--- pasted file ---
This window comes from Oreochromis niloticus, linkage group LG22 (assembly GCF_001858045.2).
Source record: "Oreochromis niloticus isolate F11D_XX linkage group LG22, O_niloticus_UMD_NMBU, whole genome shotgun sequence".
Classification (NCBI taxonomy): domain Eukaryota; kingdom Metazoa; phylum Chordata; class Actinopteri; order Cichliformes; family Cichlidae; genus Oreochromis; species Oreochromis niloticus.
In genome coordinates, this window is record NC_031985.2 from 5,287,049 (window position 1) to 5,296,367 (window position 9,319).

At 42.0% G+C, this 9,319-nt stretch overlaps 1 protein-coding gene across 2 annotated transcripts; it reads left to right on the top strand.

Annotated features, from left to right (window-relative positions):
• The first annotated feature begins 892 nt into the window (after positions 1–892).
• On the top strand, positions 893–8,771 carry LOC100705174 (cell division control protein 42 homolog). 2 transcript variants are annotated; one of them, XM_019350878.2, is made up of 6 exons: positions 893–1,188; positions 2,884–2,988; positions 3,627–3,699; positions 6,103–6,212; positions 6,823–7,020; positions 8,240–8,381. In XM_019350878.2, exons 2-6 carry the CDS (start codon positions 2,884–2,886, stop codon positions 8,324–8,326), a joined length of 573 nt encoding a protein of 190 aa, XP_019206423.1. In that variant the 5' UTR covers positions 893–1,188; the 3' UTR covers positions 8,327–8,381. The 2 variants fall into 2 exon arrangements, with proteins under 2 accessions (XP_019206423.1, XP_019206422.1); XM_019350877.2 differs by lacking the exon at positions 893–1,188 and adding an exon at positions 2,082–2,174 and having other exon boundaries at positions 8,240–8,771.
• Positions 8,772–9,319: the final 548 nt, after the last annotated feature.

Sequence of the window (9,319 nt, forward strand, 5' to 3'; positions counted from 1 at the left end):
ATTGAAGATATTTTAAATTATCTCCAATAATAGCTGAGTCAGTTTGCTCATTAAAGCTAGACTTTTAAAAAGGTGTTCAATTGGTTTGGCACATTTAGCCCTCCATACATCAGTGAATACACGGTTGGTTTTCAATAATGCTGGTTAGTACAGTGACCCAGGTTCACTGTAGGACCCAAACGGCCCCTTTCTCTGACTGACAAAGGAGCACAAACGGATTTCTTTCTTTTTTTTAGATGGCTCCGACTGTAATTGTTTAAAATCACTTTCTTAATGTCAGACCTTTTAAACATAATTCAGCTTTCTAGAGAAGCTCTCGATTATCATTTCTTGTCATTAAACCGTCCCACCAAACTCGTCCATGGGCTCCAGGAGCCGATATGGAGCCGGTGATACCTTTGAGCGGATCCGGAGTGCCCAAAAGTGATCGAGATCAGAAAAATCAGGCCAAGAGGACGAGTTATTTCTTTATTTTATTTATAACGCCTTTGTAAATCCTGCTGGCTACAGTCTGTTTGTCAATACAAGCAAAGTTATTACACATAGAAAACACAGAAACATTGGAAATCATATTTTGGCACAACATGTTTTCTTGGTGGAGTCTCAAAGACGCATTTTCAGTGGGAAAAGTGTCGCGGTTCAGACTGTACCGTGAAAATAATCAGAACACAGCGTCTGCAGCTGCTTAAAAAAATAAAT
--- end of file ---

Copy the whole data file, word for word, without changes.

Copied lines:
This window comes from Oreochromis niloticus, linkage group LG22 (assembly GCF_001858045.2).
Source record: "Oreochromis niloticus isolate F11D_XX linkage group LG22, O_niloticus_UMD_NMBU, whole genome shotgun sequence".
Classification (NCBI taxonomy): domain Eukaryota; kingdom Metazoa; phylum Chordata; class Actinopteri; order Cichliformes; family Cichlidae; genus Oreochromis; species Oreochromis niloticus.
In genome coordinates, this window is record NC_031985.2 from 5,287,049 (window position 1) to 5,296,367 (window position 9,319).

At 42.0% G+C, this 9,319-nt stretch overlaps 1 protein-coding gene across 2 annotated transcripts; it reads left to right on the top strand.

Annotated features, from left to right (window-relative positions):
• The first annotated feature begins 892 nt into the window (after positions 1–892).
• On the top strand, positions 893–8,771 carry LOC100705174 (cell division control protein 42 homolog). 2 transcript variants are annotated; one of them, XM_019350878.2, is made up of 6 exons: positions 893–1,188; positions 2,884–2,988; positions 3,627–3,699; positions 6,103–6,212; positions 6,823–7,020; positions 8,240–8,381. In XM_019350878.2, exons 2-6 carry the CDS (start codon positions 2,884–2,886, stop codon positions 8,324–8,326), a joined length of 573 nt encoding a protein of 190 aa, XP_019206423.1. In that variant the 5' UTR covers positions 893–1,188; the 3' UTR covers positions 8,327–8,381. The 2 variants fall into 2 exon arrangements, with proteins under 2 accessions (XP_019206423.1, XP_019206422.1); XM_019350877.2 differs by lacking the exon at positions 893–1,188 and adding an exon at positions 2,082–2,174 and having other exon boundaries at positions 8,240–8,771.
• Positions 8,772–9,319: the final 548 nt, after the last annotated feature.

Sequence of the window (9,319 nt, forward strand, 5' to 3'; positions counted from 1 at the left end):
ATTGAAGATATTTTAAATTATCTCCAATAATAGCTGAGTCAGTTTGCTCATTAAAGCTAGACTTTTAAAAAGGTGTTCAATTGGTTTGGCACATTTAGCCCTCCATACATCAGTGAATACACGGTTGGTTTTCAATAATGCTGGTTAGTACAGTGACCCAGGTTCACTGTAGGACCCAAACGGCCCCTTTCTCTGACTGACAAAGGAGCACAAACGGATTTCTTTCTTTTTTTTAGATGGCTCCGACTGTAATTGTTTAAAATCACTTTCTTAATGTCAGACCTTTTAAACATAATTCAGCTTTCTAGAGAAGCTCTCGATTATCATTTCTTGTCATTAAACCGTCCCACCAAACTCGTCCATGGGCTCCAGGAGCCGATATGGAGCCGGTGATACCTTTGAGCGGATCCGGAGTGCCCAAAAGTGATCGAGATCAGAAAAATCAGGCCAAGAGGACGAGTTATTTCTTTATTTTATTTATAACGCCTTTGTAAATCCTGCTGGCTACAGTCTGTTTGTCAATACAAGCAAAGTTATTACACATAGAAAACACAGAAACATTGGAAATCATATTTTGGCACAACATGTTTTCTTGGTGGAGTCTCAAAGACGCATTTTCAGTGGGAAAAGTGTCGCGGTTCAGACTGTACCGTGAAAATAATCAGAACACAGCGTCTGCAGCTGCTTAAAAAAATAAAT